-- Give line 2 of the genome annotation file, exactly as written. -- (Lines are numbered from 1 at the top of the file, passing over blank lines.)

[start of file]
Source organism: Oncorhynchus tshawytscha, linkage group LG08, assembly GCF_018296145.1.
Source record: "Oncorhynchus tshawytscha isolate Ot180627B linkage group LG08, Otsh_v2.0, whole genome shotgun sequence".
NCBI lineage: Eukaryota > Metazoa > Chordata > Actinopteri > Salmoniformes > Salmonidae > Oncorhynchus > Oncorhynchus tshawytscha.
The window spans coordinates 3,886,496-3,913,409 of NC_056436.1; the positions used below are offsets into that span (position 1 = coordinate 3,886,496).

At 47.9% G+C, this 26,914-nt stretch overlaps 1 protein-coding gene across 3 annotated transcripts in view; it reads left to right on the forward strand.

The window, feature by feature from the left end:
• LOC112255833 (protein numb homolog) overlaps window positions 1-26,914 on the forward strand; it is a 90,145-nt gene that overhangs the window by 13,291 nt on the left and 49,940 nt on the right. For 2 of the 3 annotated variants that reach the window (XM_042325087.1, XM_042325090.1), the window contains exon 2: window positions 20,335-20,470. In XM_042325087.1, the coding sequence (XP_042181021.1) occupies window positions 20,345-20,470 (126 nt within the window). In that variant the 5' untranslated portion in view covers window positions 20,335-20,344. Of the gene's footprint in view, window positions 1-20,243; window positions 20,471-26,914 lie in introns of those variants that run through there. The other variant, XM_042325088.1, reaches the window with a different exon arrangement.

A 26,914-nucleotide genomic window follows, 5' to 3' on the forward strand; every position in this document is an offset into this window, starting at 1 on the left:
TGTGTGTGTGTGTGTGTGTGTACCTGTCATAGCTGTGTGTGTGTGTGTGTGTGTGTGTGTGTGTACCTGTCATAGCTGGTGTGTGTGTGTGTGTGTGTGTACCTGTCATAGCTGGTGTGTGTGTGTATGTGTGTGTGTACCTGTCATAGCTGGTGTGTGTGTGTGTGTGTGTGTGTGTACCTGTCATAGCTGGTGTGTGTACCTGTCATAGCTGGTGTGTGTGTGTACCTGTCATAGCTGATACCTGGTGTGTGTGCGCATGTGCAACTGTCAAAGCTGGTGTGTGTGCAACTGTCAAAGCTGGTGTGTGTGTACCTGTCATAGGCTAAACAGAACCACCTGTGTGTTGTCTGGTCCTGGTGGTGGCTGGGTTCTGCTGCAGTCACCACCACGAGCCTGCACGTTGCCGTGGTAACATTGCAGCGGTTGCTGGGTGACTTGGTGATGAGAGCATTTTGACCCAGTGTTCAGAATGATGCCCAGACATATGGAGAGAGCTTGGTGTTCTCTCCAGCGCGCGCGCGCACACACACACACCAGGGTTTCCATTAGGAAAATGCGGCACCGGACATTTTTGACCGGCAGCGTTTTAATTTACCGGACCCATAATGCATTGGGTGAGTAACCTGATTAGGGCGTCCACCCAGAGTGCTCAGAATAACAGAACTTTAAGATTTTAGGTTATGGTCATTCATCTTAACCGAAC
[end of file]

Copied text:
Source record: "Oncorhynchus tshawytscha isolate Ot180627B linkage group LG08, Otsh_v2.0, whole genome shotgun sequence".